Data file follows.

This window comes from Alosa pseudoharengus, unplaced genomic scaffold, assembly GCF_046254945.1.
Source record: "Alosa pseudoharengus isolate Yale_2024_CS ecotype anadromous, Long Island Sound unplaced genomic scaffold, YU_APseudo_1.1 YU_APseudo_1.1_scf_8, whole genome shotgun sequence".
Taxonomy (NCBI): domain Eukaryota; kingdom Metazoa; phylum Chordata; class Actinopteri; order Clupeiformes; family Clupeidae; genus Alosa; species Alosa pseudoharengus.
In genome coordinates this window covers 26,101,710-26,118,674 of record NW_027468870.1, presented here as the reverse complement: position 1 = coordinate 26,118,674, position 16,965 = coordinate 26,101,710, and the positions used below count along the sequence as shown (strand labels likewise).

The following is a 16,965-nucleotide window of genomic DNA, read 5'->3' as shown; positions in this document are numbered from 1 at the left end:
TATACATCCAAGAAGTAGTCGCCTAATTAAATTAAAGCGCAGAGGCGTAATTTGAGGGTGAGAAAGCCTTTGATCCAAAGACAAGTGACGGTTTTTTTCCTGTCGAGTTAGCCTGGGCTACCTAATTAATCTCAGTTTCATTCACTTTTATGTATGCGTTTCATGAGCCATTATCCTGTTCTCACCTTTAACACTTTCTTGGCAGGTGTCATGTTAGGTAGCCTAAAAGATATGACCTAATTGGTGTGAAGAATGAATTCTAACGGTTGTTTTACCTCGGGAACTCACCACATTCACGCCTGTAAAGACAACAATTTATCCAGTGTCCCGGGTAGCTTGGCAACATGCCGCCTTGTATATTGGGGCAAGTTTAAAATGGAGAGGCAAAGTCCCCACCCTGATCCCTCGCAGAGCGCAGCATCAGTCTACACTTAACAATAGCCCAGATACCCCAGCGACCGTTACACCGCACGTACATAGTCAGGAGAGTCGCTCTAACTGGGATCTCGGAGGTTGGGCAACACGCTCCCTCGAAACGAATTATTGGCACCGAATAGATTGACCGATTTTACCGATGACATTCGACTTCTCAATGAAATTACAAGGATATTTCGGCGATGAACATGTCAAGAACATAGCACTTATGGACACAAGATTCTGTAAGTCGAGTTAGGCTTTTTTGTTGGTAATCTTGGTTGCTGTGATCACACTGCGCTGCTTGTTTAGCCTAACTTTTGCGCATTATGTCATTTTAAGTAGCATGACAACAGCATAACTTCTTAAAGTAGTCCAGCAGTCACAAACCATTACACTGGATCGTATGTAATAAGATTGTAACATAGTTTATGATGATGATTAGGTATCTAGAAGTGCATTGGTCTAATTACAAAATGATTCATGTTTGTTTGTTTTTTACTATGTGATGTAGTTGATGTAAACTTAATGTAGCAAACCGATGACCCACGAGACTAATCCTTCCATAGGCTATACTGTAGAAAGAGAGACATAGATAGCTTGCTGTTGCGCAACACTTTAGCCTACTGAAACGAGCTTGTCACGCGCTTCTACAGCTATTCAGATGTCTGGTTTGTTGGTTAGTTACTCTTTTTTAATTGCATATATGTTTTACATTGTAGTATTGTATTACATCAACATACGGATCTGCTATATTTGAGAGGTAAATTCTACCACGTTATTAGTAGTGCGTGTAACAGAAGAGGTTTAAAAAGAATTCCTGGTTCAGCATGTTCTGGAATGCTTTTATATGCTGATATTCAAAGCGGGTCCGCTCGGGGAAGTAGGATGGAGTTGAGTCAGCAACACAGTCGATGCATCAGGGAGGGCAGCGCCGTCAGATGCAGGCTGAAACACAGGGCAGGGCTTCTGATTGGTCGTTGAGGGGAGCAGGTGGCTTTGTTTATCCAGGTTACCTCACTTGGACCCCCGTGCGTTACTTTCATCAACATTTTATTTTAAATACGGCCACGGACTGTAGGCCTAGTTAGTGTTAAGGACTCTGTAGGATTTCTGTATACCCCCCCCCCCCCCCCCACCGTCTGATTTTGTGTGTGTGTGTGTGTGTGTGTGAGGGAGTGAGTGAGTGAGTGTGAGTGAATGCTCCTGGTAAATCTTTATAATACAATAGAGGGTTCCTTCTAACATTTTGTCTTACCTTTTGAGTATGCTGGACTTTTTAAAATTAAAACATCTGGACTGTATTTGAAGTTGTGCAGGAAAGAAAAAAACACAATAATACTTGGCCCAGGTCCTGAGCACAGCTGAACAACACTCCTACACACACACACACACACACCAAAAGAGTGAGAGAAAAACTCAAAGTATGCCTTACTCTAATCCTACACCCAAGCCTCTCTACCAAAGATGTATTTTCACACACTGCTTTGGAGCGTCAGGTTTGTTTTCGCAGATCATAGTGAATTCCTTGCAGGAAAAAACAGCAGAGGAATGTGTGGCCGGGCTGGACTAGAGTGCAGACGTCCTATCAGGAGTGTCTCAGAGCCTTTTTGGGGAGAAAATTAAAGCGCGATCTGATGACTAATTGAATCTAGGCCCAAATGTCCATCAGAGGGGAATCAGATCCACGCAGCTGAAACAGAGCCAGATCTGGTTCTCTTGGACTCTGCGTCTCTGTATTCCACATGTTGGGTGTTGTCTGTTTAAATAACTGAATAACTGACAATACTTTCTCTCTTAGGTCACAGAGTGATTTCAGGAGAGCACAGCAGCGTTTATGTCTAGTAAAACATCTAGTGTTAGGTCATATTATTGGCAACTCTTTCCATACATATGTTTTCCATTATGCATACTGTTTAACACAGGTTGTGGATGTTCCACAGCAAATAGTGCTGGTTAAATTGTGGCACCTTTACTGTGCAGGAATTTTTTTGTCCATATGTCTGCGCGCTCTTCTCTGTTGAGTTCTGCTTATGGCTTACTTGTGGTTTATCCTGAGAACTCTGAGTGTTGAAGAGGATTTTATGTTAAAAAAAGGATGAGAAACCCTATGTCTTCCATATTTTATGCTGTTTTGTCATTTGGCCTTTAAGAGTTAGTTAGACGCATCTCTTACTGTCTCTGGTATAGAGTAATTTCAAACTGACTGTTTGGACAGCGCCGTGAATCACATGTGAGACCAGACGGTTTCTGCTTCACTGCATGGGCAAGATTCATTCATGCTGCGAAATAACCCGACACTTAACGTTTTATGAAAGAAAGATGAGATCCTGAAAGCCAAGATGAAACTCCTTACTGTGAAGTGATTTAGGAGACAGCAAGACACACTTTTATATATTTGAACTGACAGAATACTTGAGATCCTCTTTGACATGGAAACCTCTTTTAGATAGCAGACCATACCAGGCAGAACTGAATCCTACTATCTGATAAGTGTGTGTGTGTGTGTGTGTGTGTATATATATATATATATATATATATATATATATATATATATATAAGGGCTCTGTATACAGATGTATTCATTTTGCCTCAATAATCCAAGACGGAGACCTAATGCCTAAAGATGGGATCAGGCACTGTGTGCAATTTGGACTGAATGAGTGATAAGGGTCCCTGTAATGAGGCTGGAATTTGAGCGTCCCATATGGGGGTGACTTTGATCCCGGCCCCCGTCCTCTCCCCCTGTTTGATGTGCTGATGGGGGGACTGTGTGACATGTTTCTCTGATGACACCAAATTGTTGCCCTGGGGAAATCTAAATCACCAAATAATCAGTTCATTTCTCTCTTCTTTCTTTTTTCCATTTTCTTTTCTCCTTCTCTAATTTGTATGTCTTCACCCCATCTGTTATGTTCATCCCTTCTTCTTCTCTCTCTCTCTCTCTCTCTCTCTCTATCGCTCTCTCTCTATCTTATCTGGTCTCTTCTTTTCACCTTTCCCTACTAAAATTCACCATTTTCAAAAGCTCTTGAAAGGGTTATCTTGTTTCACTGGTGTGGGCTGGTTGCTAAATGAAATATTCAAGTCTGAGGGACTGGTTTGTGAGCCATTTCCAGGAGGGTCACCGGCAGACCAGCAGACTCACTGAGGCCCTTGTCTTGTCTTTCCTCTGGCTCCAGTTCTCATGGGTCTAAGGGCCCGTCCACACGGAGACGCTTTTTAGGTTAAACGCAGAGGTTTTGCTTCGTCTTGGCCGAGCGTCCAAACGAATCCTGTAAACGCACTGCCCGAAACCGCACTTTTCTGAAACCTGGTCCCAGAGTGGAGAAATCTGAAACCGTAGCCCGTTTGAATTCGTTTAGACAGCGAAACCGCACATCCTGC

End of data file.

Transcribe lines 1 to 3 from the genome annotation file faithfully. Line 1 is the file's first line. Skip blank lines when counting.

This window comes from Alosa pseudoharengus, unplaced genomic scaffold, assembly GCF_046254945.1.
Source record: "Alosa pseudoharengus isolate Yale_2024_CS ecotype anadromous, Long Island Sound unplaced genomic scaffold, YU_APseudo_1.1 YU_APseudo_1.1_scf_8, whole genome shotgun sequence".
Taxonomy (NCBI): domain Eukaryota; kingdom Metazoa; phylum Chordata; class Actinopteri; order Clupeiformes; family Clupeidae; genus Alosa; species Alosa pseudoharengus.